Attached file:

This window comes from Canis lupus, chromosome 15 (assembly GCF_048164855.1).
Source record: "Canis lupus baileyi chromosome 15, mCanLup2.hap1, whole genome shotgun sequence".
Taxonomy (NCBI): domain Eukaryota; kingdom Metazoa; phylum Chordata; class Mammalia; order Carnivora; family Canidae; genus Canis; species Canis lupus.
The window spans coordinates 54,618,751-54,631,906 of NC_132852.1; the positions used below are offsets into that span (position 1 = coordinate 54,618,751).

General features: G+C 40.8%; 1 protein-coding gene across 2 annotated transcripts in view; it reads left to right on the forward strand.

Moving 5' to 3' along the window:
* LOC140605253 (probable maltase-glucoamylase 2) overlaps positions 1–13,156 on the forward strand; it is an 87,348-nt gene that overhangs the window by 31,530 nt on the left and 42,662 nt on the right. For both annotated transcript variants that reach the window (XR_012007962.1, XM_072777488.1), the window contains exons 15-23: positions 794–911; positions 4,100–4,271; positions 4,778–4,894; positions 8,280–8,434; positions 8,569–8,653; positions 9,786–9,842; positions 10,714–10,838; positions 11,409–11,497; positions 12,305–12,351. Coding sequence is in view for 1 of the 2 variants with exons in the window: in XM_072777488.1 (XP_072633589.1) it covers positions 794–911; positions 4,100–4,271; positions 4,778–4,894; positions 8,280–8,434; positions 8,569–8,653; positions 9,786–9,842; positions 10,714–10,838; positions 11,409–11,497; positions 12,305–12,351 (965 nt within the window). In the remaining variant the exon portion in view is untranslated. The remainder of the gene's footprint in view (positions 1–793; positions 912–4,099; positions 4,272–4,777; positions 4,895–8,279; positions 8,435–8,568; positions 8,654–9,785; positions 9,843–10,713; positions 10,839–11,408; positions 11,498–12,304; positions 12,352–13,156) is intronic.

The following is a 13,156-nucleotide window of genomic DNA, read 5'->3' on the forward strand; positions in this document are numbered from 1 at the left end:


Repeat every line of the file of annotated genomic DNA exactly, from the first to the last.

This window comes from Canis lupus, chromosome 15 (assembly GCF_048164855.1).
Source record: "Canis lupus baileyi chromosome 15, mCanLup2.hap1, whole genome shotgun sequence".
Taxonomy (NCBI): domain Eukaryota; kingdom Metazoa; phylum Chordata; class Mammalia; order Carnivora; family Canidae; genus Canis; species Canis lupus.
The window spans coordinates 54,618,751-54,631,906 of NC_132852.1; the positions used below are offsets into that span (position 1 = coordinate 54,618,751).

General features: G+C 40.8%; 1 protein-coding gene across 2 annotated transcripts in view; it reads left to right on the forward strand.

Moving 5' to 3' along the window:
* LOC140605253 (probable maltase-glucoamylase 2) overlaps positions 1–13,156 on the forward strand; it is an 87,348-nt gene that overhangs the window by 31,530 nt on the left and 42,662 nt on the right. For both annotated transcript variants that reach the window (XR_012007962.1, XM_072777488.1), the window contains exons 15-23: positions 794–911; positions 4,100–4,271; positions 4,778–4,894; positions 8,280–8,434; positions 8,569–8,653; positions 9,786–9,842; positions 10,714–10,838; positions 11,409–11,497; positions 12,305–12,351. Coding sequence is in view for 1 of the 2 variants with exons in the window: in XM_072777488.1 (XP_072633589.1) it covers positions 794–911; positions 4,100–4,271; positions 4,778–4,894; positions 8,280–8,434; positions 8,569–8,653; positions 9,786–9,842; positions 10,714–10,838; positions 11,409–11,497; positions 12,305–12,351 (965 nt within the window). In the remaining variant the exon portion in view is untranslated. The remainder of the gene's footprint in view (positions 1–793; positions 912–4,099; positions 4,272–4,777; positions 4,895–8,279; positions 8,435–8,568; positions 8,654–9,785; positions 9,843–10,713; positions 10,839–11,408; positions 11,498–12,304; positions 12,352–13,156) is intronic.

The following is a 13,156-nucleotide window of genomic DNA, read 5'->3' on the forward strand; positions in this document are numbered from 1 at the left end: